Enjoy our 24 hr guide to Pescara written by local Allegra Pomilio. For many Pescara is their first place of arrival, they land at its airport, flying in over its beaches and what looks like a crest or giant ripple but is just its cycle and footbridge, the Ponte del Mare.
The question of where to go in Pescara when there are so many choices in this hustling and bustling hub to Abruzzo is one not just for new arrivals but those who live outside the city limits. It can feel a million miles away in its hill or mountain villages. They may look close, but life is very different in the city that has taken on an unofficial mantle of being the capital of Abruzzo, or so it feels since the L’Aquila earthquake.
Pescara in its fishing village incarnation dates back to the times of Italic tribes and has been expanded over the centuries as a trade port to the East. Its modern-day grid-like incarnation grew from almost being obliterated in the 2nd World War, by 1944 it had lost 78% of all its buildings and just over one-fifth of its population was homeless. It needed to renew quickly, and although relatively low rise, expect many a road lined by wide 4-story modern apartment blocks as you edge away from its beaches.
Allegra has just started running Abruzzo foraging, cooking and exploring 5 day retreat weeks. Her first Honey and Wildflowers retreat co-hosted with the British cook, Letitia Ann Clarke has already sold out. Keep checking back on her website for the next dates and having a look at her lovely recipe blog, which should be dipped into regularly. On her Abruzzo retreats expect to see a weekly program that is teeming with lots of experiences in interesting places and that each ties in with the best food and wine companies. Her great grandfather was the creator of Aurum, an acclaimed local brandy and citrus fruit infusion liqueur, so if you’re looking to discover and learn about local flavours that aren’t necessarily farmed you’re in great hands!
A Local’s Guide to Pescara
1. Pescara in 5 Words!
Alfresco, vibrant, eclectic, sweet, italianissima!
2. What to Visit… Churches, Museums, and Galleries
Villa Urania / Museo dell’Ottocento / Imago Museum / The House of Gabriele d’Annunzio / VistaMare Gallery and Ettore Spalletti’s work at Villa Serena in the next town up, Città Sant’Angelo .
3. Best Places to Get a View
A walk on the riviera from “Nave di Cascella” up to the harbour of Pescara, crossing the river through the “Ponte del mare.”
I also love the lush belvedere of San Silvestro.
4. Local Dishes to Try
I love a great seafood pasta from Lido Oriente or La Paranza. Nonno Pescatore is a must for classic “fisherman” dishes and amazing crudi di pesce.
As a snack, I love the Abruzzese favourite cheese pastry “fiadone” from La Chitarra Antica, “Maritozzo” from la Bresciana for merenda, or Pasticceria Orlando.
5. Great Walks & Cycle Rides
A walk in the centre of Pescara in the areas of Corso Manthone / “caffè delle merci” area is a must.
6. Where to Have an Aperitivo
-I love Don Gennaro for its excellent selection of wines and the overall vibe (no food though/only drinks). It has become a staple over the year!
–La Fabbrica del vino (both food and drinks) also a great selection of local and non-local wines / A reconverted loft in the industrial area of the city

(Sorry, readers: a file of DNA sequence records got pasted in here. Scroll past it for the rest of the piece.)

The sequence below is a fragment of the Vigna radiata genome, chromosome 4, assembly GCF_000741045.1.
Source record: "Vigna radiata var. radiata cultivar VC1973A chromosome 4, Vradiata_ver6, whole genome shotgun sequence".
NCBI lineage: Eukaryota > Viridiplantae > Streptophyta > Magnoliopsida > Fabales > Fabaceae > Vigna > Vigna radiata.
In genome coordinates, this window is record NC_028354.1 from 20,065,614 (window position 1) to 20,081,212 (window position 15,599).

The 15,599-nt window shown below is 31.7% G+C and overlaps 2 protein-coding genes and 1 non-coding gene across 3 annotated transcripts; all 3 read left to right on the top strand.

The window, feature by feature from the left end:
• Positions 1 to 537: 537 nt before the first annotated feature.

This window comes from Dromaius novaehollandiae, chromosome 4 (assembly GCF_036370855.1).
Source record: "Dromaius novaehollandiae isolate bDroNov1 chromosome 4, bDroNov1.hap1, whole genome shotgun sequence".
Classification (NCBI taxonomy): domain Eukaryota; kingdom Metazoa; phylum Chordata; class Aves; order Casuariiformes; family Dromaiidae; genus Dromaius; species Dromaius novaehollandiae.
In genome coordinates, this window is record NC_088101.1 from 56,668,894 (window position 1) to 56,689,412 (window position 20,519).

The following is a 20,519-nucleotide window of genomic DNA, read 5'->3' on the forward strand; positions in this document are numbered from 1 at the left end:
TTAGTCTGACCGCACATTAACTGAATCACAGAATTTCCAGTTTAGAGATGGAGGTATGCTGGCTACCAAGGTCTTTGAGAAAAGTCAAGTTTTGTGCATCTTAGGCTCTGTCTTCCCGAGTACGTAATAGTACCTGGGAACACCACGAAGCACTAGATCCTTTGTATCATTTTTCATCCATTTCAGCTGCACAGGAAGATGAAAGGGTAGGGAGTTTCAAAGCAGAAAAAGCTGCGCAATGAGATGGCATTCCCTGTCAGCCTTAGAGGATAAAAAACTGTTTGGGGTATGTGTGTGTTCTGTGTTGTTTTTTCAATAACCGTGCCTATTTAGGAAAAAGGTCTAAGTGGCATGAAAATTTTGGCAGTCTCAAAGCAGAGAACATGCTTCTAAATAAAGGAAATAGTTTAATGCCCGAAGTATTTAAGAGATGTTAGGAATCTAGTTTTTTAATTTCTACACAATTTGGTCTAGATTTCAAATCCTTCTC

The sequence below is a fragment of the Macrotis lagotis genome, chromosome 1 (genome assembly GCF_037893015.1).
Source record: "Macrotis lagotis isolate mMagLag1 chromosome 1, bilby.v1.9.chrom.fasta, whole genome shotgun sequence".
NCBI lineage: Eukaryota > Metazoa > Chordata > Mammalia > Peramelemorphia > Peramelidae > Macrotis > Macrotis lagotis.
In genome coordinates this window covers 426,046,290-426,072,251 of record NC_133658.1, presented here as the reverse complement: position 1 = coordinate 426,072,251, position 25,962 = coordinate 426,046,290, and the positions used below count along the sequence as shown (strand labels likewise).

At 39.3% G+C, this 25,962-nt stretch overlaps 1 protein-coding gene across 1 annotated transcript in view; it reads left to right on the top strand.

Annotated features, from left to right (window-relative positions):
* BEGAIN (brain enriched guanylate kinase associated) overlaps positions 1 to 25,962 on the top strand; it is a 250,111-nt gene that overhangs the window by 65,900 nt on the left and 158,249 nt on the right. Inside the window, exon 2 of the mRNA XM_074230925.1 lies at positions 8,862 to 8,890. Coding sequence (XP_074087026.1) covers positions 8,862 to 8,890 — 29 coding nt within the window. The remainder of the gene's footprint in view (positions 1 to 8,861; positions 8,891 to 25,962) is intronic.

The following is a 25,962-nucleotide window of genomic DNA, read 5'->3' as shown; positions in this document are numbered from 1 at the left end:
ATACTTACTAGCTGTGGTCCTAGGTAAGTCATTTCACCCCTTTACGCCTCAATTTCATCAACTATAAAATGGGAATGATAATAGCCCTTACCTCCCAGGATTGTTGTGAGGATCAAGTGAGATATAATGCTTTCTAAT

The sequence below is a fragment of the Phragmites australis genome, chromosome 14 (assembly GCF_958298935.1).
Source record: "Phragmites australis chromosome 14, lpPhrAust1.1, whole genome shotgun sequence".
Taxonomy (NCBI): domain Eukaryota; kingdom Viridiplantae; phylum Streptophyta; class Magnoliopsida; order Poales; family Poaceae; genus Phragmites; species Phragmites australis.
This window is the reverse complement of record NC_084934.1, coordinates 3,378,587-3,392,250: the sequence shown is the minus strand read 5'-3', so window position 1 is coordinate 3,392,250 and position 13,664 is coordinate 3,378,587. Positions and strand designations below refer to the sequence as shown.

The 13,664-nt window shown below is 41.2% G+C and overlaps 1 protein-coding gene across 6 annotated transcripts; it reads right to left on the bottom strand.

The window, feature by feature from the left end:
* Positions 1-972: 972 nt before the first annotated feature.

–La Bodeguita del vino ( not in the centre but friendly atmosphere, especially during summer months)
–Nole for both wine selection and contemporary “tagliere.”
–Prosciutteria Firenze for a great selection of Charcuterie and Cheese and a classic glass of Montepulciano d’Abruzzo
7. Recommendation of a Local Vineyard to Visit or go for a Tasting
A “funky” winemaker of natural wines is Lammidia
The classic ones that I love are out of town, Emidio Pepe, De Fermo, Cirelli and Tiberio, but do try still to pay them a visit.
8. Recommendation of Budget and High-end Restaurants
All of those in point 6 and then also
- Nole ristorante is an excellent balance of modern and classic/quality ingredients, great atmosphere and “gourmet” Michelin star concept.
- La Barcaccia for classic seafood dishes majestically done (a bit pricey)
– Carlo Ferraioli also for classic seafood dishes and great antipasti
-My all-time favourite place is Ristorante La Bilancia, but it’s in Loreto Aprutino area, not in Pescara. They make traditional dishes such as “chitarra con le pallotte” / “Mugnaia” / Pecora “alla callara” / “Pizza dolce” and more…
9. Seasons, Sagre and Feste Time
Spring in Abruzzo is my favourite time of the year when the beaches are not yet crowded, and you can enjoy sunny days all for yourself. I love Easter time and all of its rituals. The Good Friday “processione” in nearby Penne, it’s such a special thing. A hike at this time of year in the Maiella National Park and in the Autumn is a must, the foliage is spectacular. Truffle and mushroom season is also a fantastic excuse to visit, with local nearby sagre showcasing how delicious and versatile these ingredients can be!
Pescara is a vibrant and dynamic city and you will see many a concert taking place so do check the regular portal sites for tickets. In July the city hosts the Pescara Jazz Festival at which you can find some of the very best international jazz artists playing in the city.
10. The Best Things to Do Locally for the Under 12s
- Outside a day at the beach, just a stroll in the centre followed by gelato at Rivareno.
- Enjoy the skate park in the harbour of Pescara.
- It’s not in Pescara but not too far away, a visit to Piana delle Mele adventure park.
View Allegra’s Foraging and Cooking Retreats in Abruzzo
Out of the Ordinary Pescara
Did you catch Rob Barke’s Pescara photo in our Don’t Let it Burn 2022 calendar? If not here’s what Pescara looks like with a shelf cloud approaching! View Rob’s other shots on Instagram